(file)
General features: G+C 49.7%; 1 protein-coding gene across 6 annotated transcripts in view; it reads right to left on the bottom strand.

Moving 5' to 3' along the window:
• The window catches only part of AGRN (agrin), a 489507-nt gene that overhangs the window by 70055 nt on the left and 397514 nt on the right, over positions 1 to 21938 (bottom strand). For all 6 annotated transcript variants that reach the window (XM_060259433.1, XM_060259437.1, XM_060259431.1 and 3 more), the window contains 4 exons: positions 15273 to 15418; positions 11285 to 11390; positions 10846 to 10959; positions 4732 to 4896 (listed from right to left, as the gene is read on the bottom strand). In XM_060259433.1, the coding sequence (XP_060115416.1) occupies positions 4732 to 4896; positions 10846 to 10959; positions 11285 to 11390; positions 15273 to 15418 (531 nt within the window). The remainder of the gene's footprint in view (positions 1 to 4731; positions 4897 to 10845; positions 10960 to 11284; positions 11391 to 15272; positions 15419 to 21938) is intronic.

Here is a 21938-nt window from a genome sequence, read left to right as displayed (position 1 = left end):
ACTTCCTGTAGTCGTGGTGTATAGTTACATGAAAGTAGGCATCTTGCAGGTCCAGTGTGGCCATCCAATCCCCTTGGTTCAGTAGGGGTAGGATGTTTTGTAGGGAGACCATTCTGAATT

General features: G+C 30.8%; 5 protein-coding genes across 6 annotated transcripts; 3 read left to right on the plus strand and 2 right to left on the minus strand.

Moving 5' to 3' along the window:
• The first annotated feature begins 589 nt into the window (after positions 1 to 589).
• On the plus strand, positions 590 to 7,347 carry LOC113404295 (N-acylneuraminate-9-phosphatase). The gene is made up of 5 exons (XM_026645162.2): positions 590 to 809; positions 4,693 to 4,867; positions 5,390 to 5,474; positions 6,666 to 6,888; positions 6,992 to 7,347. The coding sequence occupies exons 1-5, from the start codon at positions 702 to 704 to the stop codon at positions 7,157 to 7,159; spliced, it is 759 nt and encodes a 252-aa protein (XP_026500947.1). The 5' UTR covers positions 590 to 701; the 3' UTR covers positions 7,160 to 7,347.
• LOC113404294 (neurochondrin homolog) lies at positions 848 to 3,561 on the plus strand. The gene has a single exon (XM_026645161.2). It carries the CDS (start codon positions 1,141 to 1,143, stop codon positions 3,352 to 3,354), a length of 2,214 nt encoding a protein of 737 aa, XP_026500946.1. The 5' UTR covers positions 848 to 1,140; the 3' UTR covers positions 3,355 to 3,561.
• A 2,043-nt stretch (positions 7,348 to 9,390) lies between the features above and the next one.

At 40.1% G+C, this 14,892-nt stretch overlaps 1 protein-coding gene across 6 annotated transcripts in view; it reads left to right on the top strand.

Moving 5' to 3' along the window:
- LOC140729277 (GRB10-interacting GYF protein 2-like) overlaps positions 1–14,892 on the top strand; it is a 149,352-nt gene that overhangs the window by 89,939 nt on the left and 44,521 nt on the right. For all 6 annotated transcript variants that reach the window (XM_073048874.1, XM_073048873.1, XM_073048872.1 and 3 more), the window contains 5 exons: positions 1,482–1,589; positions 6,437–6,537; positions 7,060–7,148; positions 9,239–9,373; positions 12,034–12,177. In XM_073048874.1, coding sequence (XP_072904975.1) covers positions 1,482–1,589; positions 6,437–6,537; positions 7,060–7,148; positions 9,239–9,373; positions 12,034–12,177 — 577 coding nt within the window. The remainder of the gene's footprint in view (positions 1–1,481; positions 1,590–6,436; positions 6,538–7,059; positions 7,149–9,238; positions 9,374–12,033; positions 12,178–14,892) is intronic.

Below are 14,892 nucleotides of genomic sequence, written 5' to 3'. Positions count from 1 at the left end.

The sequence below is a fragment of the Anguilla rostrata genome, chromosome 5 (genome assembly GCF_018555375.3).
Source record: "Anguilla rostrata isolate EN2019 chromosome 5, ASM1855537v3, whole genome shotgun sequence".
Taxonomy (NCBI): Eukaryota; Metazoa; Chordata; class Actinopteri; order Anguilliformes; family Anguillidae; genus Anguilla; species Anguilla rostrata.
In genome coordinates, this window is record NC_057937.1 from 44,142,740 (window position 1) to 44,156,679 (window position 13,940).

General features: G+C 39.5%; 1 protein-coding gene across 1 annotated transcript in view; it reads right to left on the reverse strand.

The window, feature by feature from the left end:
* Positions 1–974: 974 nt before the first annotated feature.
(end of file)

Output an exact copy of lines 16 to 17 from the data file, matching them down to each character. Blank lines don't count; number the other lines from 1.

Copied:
The sequence below is a fragment of the Anguilla rostrata genome, chromosome 5 (genome assembly GCF_018555375.3).
Source record: "Anguilla rostrata isolate EN2019 chromosome 5, ASM1855537v3, whole genome shotgun sequence".